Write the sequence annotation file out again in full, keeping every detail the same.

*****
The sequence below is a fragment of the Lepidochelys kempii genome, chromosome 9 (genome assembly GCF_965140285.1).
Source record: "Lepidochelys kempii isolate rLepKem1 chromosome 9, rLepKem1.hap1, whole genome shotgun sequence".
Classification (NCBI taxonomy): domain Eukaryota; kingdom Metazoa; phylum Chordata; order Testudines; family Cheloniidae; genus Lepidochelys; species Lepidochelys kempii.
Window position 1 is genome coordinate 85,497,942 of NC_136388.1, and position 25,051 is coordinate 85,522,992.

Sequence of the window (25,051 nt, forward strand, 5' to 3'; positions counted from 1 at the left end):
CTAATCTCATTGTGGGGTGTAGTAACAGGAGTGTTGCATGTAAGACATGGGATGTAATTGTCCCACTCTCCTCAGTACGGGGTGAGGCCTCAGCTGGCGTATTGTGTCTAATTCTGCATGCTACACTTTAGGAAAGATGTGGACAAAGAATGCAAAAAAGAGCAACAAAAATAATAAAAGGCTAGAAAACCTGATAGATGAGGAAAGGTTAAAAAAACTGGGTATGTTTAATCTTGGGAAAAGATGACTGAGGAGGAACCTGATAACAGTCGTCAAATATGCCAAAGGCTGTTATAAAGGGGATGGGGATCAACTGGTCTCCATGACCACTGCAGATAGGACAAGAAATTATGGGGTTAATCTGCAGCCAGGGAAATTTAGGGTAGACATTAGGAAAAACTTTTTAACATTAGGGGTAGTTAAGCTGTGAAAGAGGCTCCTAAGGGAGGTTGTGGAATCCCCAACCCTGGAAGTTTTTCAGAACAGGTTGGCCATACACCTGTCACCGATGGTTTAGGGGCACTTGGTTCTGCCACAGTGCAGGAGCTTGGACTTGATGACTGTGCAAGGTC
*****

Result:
The sequence below is a fragment of the Lepidochelys kempii genome, chromosome 9 (genome assembly GCF_965140285.1).
Source record: "Lepidochelys kempii isolate rLepKem1 chromosome 9, rLepKem1.hap1, whole genome shotgun sequence".
Classification (NCBI taxonomy): domain Eukaryota; kingdom Metazoa; phylum Chordata; order Testudines; family Cheloniidae; genus Lepidochelys; species Lepidochelys kempii.
Window position 1 is genome coordinate 85,497,942 of NC_136388.1, and position 25,051 is coordinate 85,522,992.

Sequence of the window (25,051 nt, forward strand, 5' to 3'; positions counted from 1 at the left end):
CTAATCTCATTGTGGGGTGTAGTAACAGGAGTGTTGCATGTAAGACATGGGATGTAATTGTCCCACTCTCCTCAGTACGGGGTGAGGCCTCAGCTGGCGTATTGTGTCTAATTCTGCATGCTACACTTTAGGAAAGATGTGGACAAAGAATGCAAAAAAGAGCAACAAAAATAATAAAAGGCTAGAAAACCTGATAGATGAGGAAAGGTTAAAAAAACTGGGTATGTTTAATCTTGGGAAAAGATGACTGAGGAGGAACCTGATAACAGTCGTCAAATATGCCAAAGGCTGTTATAAAGGGGATGGGGATCAACTGGTCTCCATGACCACTGCAGATAGGACAAGAAATTATGGGGTTAATCTGCAGCCAGGGAAATTTAGGGTAGACATTAGGAAAAACTTTTTAACATTAGGGGTAGTTAAGCTGTGAAAGAGGCTCCTAAGGGAGGTTGTGGAATCCCCAACCCTGGAAGTTTTTCAGAACAGGTTGGCCATACACCTGTCACCGATGGTTTAGGGGCACTTGGTTCTGCCACAGTGCAGGAGCTTGGACTTGATGACTGTGCAAGGTC